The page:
Jolie Jamison and Jason McEwan are staying with his mom and stepdad until they can get back into their home damaged by flooding in Westholme Feb. 1. (Photo submitted)

Jolie Jamison and Jason McEwan are staying with his mom and stepdad until they can get back into their home damaged by flooding in Westholme Feb. 1. (Photo submitted)

Rapid flood in Island community back on Feb. 1 leaves long-term scars

Waters subsided in short order, but painstaking rebuilding continues for one couple and neighbours

There’s a considerable irony to the ‘stay at home’ orders resulting from the constant threat of COVID-19 for Jolie Jamison and Jason McEwan. They don’t have a home anymore.

Along with some other residents of Westholme and members of the Halalt Community impacted by a Feb. 1 flood that engulfed the area, they’re still homeless nearly three months later.

It’s been a long ordeal even attempting to become remotely reestablished. They initially spent one night at the Cowichan Valley Regional District’s emergency centre and then have been living like nomads ever since, going from house to house. They’re grateful to McEwan’s mom and stepfather for taking them in during the last month and will remain with them until they’re able to get back to their own home.

It’s already been a long haul to this point after their residence sustained extensive damage in the flood. They’ve lived on the 2 1/2 acre site once owned by McEwan’s dad for three years and just bought the place two years ago.

Jamison and McEwan know there’s others among their neighbours and the Halalt community who are still in the same boat after this long and actually worse off than them. They feel for them as well, based on how tough their own situation has been.

“With all going on in our world I hate to complain, however, we are still homeless because of the flood in Westholme,” Jamison indicated. “No one is giving us help for rebuilding our house.”

Jamison and McEwan are both on disability and have maxed out their credit card trying to pay for the essential repairs to septic, the water system, electrical and such things as ripping out the old drywall before even getting close to rebuilding. It’s all become quite overwhelming.

“We’ve done most of the work ourselves,” Jamison pointed out.

Work that’s been required to call in professional electricians or plumbers is extremely expensive.

They applied for disaster assistance funding, but it wasn’t nearly enough and they launched an appeal. Home insurance did not offer any coverage, declining them due to an “Act of God.”

“I don’t know what we’re going to do,” Jamison conceded. “There’s not enough money there to rebuild it.”

They salvaged very few possessions from the flood and those items are contained in an 8×10 storage unit on the property that comes with a monthly fee.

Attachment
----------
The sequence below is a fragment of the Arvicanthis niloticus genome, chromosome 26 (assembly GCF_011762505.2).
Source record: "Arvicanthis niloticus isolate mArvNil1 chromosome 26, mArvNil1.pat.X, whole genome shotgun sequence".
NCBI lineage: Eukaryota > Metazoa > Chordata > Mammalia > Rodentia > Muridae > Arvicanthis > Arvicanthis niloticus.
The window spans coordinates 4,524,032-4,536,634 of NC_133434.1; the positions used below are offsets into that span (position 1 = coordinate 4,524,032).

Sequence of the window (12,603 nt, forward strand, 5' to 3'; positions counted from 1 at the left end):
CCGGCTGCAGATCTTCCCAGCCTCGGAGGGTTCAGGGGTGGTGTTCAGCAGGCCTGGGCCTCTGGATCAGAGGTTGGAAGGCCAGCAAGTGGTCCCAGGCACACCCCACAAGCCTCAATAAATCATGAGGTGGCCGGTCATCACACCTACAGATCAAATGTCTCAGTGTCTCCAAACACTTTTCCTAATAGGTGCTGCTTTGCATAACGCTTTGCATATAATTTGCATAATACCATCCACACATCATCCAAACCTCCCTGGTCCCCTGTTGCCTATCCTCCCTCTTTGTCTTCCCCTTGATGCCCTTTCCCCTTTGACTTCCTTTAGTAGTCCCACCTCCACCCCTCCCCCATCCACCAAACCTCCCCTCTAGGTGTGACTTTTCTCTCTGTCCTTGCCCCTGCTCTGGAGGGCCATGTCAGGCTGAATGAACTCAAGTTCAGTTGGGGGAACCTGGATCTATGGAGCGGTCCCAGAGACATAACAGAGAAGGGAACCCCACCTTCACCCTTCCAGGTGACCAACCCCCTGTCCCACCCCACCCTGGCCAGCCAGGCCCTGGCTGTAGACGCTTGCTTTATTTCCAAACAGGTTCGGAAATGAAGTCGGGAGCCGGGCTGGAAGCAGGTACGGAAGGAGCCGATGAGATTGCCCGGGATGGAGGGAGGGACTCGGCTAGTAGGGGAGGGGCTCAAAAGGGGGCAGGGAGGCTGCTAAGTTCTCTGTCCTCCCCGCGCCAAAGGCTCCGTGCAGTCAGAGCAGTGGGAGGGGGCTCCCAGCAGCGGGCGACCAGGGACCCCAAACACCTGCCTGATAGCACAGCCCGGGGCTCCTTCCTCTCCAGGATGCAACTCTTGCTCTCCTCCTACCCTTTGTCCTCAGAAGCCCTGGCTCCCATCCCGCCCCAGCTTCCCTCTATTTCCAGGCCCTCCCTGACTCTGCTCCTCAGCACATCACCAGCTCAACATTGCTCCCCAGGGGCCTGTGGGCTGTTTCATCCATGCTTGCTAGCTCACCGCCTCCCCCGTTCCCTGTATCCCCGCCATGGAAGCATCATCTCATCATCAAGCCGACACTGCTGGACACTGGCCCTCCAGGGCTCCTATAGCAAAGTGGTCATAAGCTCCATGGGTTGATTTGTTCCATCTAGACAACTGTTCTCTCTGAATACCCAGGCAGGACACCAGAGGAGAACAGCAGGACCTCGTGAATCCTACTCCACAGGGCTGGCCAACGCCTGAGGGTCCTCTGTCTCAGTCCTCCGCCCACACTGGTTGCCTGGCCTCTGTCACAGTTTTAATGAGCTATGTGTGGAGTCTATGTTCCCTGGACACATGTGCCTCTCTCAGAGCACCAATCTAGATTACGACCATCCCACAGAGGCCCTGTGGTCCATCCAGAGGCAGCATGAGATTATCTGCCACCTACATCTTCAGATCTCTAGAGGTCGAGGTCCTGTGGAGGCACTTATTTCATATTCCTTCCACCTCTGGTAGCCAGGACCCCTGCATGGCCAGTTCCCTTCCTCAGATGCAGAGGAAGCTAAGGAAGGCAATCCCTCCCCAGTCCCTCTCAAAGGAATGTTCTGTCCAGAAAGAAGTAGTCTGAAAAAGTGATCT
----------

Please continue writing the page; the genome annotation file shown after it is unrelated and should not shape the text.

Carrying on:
“We’re going to have to replace almost everything,” said Jamison. “It adds up and adds up.”

Many clothing and other personal effects were ruined. “We had to throw out so many clothes and shoes,” Jamison noted.

“Most of everything we own had to go to the garbage can.”

They’ve had to jack up their home two feet higher to possibly prevent another future occurrence.

The worst part of the floods was the impact of other properties in the vicinity.

The septic backed up and it was “not just in our house, but the neighbours,” said Jamison. “The farm across from us, all their stuff was in our yard, too, and it’s not just water.”

Black mold inside the house is a huge issue that’s not easy to resolve. They’re still trying to find out how to deal with that.

“Everything has to be gutted out,” said Jamison of the building.

“We feel bad for the other neighbours, too. Last we spoke to them, they’re still in hotels.”

The flood in the early morning hours of Feb. 1 is still etched in their minds. They had precious little time to get out when the flood waters came pouring in.

With assistance from firefighters, Jamison said they had no more than two minutes to get out, enough to grab their dog and cat and to leave with their gumboots and housecoats on.

“I didn’t even realize what was going on,” she said of the 2:30 a.m. wake-up call that’s far beyond what anyone can comprehend.

Jamison and McEwan have exhausted all avenues for assistance. “As far as I know, I did everything I can,” said Jamison.

The current health crisis has caused a double dose of hardship for them.

“I know COVID-19 has taken over the world now. I want to smile and have joy in life.”

With the home gutted, Jamison has accentuated the positive from that.

“The refreshing part of it is seeing it all empty and down to nothing, I can do whatever want with it now.”

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Home’s flooring was totally ruined. (Photo submitted)

Home’s flooring was totally ruined. (Photo submitted)

An awful mess of ugly liquids was left inside the home of Jolie Jamison and Jason McEwan after Feb. 1 flood in Westholme. (Photo submitted)

An awful mess of ugly liquids was left inside the home of Jolie Jamison and Jason McEwan after Feb. 1 flood in Westholme. (Photo submitted)

Damage inside Jamison and McEwan’s home was extensive. (Photo submitted)

Damage inside Jamison and McEwan’s home was extensive. (Photo submitted)

Bathroom floor was left in deplorable condition. (Photo submitted)

Bathroom floor was left in deplorable condition. (Photo submitted)

Clean-up and renovation has been ongoing since Feb. 1 Westholme flood for Jolie Jamison and Jason McEwan. (Photo submitted)

Clean-up and renovation has been ongoing since Feb. 1 Westholme flood for Jolie Jamison and Jason McEwan. (Photo submitted)

Another view of floor damage inside the home of Jolie Jamison and Jason McEwan. (Photo submitted)

Another view of floor damage inside the home of Jolie Jamison and Jason McEwan. (Photo submitted)

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